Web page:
October 21, 2011

Nostalgia for White Protestant America

What is our American religious foundation, and do we really want to go back? I have been thinking about this again recently, and share these reflections after reading John Armstrong's recent series [one, two, three] about religion in American public life.
  1. America wasn't Judeo-Christian, historically. When it was religious, it was white Protestant, and anti- most everybody else. And this is what we see, for example, all the way back in the original state constitutions that required office holders to be (white Protestant male) Christians. These, and not the Declaration of Independence or the U.S. Constitution, are the actually-religious political documents from our early years. The huddled masses, Catholic, Jewish, or otherwise, were welcome to come and assimilate, or come and help build the economy, but not to share power or change the culture.
  2. This was the same white Protestant heritage that allowed centuries of slavery,  denied women equal rights (the vote, property ownership, college education, political office, equal wages, etc.), and nurtured the Ku Klux Klan. This was the reality if not totality of America's religious culture, though it was more obvious in the South, where political power wasn't shared with non-white-Protestants.
  3. Increases in Catholic and Jewish immigration (mostly in the North) in the early 20th century led eventually to a shift away from total dominance by white Protestants and forced us to take seriously our unrealized constitutional promises about religious freedom, equality, and fair treatment under the lawfirst for Jews and Catholics, and then for racial minorities. More recent rights movements for other minorities, such as homosexuals, the handicapped, and the mentally ill, are the legacy of the earlier movements.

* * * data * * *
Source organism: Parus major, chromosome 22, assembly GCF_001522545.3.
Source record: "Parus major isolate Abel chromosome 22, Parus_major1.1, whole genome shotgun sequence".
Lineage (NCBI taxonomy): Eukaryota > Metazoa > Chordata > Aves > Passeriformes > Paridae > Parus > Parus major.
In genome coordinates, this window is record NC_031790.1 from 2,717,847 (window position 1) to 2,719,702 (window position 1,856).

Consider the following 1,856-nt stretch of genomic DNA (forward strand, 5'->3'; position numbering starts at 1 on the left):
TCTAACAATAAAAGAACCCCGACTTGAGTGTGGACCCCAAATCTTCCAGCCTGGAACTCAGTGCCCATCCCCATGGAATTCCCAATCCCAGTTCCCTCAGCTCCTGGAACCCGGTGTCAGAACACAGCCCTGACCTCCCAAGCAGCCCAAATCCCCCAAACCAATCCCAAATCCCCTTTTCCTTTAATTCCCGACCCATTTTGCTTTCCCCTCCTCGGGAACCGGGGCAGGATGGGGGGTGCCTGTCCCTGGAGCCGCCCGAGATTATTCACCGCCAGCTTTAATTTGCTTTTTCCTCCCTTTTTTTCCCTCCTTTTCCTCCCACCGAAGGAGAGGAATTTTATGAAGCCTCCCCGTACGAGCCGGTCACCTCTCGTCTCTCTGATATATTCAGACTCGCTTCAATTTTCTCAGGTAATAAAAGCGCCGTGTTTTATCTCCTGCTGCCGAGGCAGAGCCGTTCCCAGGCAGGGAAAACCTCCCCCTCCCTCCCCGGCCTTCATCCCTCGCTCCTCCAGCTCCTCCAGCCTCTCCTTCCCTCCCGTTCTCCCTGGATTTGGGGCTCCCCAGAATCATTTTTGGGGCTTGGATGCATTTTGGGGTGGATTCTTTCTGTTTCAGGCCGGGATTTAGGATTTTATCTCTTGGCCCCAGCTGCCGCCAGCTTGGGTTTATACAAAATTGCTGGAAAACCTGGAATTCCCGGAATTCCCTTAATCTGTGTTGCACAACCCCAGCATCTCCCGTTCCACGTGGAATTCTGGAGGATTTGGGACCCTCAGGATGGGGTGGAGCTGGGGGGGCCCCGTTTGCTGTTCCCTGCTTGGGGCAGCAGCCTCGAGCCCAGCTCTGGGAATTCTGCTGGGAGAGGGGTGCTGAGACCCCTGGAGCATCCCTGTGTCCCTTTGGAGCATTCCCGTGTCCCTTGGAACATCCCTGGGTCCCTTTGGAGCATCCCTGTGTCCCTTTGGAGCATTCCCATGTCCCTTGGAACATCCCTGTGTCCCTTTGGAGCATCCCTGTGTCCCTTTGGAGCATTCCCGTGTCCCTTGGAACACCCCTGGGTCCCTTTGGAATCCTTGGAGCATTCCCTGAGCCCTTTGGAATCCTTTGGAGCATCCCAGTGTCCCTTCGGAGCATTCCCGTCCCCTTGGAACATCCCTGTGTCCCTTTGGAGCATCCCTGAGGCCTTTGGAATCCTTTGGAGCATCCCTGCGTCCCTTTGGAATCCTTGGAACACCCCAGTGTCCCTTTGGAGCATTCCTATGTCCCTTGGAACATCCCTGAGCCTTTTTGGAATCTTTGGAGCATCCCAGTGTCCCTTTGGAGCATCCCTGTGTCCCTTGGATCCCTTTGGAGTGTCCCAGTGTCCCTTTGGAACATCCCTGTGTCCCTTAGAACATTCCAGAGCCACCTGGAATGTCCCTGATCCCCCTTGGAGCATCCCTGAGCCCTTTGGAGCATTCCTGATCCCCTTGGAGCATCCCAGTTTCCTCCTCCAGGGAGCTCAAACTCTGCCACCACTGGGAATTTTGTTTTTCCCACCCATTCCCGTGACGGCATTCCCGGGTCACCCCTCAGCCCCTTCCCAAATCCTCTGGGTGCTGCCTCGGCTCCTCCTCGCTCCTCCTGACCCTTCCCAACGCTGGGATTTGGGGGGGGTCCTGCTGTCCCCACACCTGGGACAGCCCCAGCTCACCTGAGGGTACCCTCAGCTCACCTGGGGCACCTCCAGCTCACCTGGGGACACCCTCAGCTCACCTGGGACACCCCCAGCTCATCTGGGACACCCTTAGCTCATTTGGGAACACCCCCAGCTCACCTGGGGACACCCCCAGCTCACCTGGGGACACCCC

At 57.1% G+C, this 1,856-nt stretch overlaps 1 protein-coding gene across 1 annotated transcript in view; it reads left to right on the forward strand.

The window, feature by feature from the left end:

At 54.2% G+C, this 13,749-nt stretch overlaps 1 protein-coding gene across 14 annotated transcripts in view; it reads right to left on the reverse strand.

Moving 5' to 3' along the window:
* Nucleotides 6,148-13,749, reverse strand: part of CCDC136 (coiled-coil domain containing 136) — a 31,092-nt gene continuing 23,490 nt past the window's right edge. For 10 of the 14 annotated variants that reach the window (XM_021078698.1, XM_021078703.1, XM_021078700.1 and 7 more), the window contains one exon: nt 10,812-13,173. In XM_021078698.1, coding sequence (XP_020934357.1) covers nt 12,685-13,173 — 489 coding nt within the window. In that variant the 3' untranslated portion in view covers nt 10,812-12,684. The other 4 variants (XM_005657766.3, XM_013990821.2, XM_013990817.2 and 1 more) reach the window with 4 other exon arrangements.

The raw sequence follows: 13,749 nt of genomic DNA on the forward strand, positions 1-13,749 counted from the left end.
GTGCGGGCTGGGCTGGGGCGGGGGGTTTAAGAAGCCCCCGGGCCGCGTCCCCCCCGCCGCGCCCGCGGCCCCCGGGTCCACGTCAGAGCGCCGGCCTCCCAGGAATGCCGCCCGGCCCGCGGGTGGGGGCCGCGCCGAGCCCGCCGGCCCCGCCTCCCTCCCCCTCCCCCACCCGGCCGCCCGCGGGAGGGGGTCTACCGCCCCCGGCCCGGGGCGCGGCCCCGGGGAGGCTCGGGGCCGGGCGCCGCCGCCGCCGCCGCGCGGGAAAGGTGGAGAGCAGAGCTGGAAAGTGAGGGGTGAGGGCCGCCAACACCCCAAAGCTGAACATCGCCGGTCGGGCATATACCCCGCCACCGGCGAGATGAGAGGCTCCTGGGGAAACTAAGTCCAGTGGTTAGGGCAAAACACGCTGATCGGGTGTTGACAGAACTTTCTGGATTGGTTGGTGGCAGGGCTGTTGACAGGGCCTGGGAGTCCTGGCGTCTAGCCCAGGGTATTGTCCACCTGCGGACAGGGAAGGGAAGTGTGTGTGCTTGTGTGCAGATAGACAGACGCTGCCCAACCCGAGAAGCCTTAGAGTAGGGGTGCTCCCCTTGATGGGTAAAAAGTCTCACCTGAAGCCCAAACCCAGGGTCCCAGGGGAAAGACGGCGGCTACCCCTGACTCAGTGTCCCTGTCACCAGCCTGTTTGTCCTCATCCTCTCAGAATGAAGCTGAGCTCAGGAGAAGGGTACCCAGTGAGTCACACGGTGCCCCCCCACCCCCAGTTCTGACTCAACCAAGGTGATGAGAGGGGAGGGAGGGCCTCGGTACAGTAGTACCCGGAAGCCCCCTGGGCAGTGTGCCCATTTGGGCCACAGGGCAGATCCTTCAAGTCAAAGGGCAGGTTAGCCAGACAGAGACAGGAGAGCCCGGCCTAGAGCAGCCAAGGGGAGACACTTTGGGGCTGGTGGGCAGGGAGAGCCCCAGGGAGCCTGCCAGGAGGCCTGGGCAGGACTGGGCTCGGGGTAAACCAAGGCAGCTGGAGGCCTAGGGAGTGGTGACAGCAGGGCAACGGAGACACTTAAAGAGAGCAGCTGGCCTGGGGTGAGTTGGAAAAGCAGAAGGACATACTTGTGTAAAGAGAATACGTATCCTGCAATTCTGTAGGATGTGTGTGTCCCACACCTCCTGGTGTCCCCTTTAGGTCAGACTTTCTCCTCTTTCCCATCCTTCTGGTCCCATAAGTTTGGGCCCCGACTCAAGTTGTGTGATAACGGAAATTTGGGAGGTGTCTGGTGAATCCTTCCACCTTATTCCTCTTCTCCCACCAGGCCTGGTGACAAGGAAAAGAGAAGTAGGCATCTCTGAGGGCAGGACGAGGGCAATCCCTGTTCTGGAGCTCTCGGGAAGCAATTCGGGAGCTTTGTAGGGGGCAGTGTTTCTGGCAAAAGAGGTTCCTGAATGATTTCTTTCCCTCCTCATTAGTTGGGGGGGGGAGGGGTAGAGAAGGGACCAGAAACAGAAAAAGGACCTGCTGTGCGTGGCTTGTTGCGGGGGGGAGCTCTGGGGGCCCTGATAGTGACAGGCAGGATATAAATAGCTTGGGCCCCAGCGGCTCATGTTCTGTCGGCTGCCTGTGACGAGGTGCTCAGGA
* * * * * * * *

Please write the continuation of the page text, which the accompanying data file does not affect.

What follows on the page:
4. The Civil Rights movement, thus, was a revolution against white Protestant America's lock on powerthough white Protestants did take part on both sides of the movement, of course. Perhaps more of them on the anti-Rights side, sadly, considering where the Bible Belt is located.
  5. Nostalgia for or a return to our actual religious past, then, would be problematic, to say the least.
What I think we should want instead is the establishment of what our country never hadactual freedom, equality, and fair treatment for people of all religions, something only hinted at in some of the documents of the 1700s but never realized in American history. This, ultimately, will not only benefit people of other faiths, but also be for Christians' own protection and good. If our country becomes less and less moral, or Christian values become less and less popular, then we may need safeguards against "the tyranny of the majority" who disagree with us. Democracy could result in unpopular Christian decisions of conscience being declared illegal unless minority religious rights are guarded. While I agree that many or most people believe in God or want there to be a god, I still think that we Christians should view ourselves as a minority in America instead of pretending that our ways will someday (or again) become the cultural norm. Unless revival changes our nation, we may find ourselves needing strong legal protections for our minority rights, and grateful for the work that civil rights activists have done to ensure freedom for all points of view and all ways of life, even those with which we may disagree. 

White male Protestants in Thomas Jefferson's day may not have needed such protections, but all Christians should lament the fact that only that group had such privilege and opportunity. Rather than wishing to see America return to the dubious morality of that era, we should take seriously the fact that neither the church nor America either is or was white, male, and Protestant.